South Africa’s transition to a greener economy features prominently in the long-term development vision of the country, and is an integral part of the country’s national climate change response strategy. Despite significant gains in socio-economic development since its transition to democracy, the country continues to face the triple challenges of rising unemployment, income inequality and poverty – amid a slowdown in economic growth. Sustainability transitions offer new ways of shifting the trajectory of South Africa’s resource-intensive economy towards low-carbon pathways linked to the country’s transformative development agenda.
Calls for inclusive approaches to greening the South African economy, which addresses the most vulnerable in society and ensures that the benefits of sustainability innovations reach all South Africans, are becoming more pronounced as sustainable development policy reforms are being implemented. The question that should be placed centre stage in South Africa’s sustainability discourse is whether notions of justice and inclusivity are being sufficiently addressed in the design and implementation of policy and programme interventions.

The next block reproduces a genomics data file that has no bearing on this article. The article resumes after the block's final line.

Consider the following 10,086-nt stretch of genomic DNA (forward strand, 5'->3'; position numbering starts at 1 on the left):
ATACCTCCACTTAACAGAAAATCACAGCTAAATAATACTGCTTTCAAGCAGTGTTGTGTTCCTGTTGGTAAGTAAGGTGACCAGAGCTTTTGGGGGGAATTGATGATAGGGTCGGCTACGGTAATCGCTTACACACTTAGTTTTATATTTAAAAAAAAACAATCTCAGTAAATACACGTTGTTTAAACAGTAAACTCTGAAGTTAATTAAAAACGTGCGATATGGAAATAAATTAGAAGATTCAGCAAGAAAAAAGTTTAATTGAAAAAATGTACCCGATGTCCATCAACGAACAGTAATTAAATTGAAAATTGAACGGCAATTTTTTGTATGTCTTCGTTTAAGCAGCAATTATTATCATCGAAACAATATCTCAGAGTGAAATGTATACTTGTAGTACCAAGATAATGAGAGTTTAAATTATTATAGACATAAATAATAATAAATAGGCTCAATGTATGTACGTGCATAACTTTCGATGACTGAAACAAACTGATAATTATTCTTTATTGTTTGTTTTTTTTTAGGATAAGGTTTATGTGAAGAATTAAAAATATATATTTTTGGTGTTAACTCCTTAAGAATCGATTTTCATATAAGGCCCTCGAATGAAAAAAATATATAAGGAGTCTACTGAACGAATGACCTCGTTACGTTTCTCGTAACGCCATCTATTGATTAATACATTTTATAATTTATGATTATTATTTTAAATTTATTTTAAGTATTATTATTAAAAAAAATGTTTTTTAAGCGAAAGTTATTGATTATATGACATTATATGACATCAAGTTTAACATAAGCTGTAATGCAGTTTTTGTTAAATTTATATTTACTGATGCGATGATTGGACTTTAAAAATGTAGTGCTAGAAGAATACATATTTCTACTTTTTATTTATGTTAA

This book explores South Africa’s sustainability transition through reflections on critical policy, economic, technological, social and environmental drivers. It provides a synthesis of theoretical insights, including new models and concepts, and praxis through illustrations from South Africa’s growing landscape of sustainable development policies and programmes. Finally, it assesses whether these transition pathways are beginning to reconfigure the system-level structures hindering the country’s goal of ‘ensuring environmental sustainability and an equitable transition to a low-carbon economy’.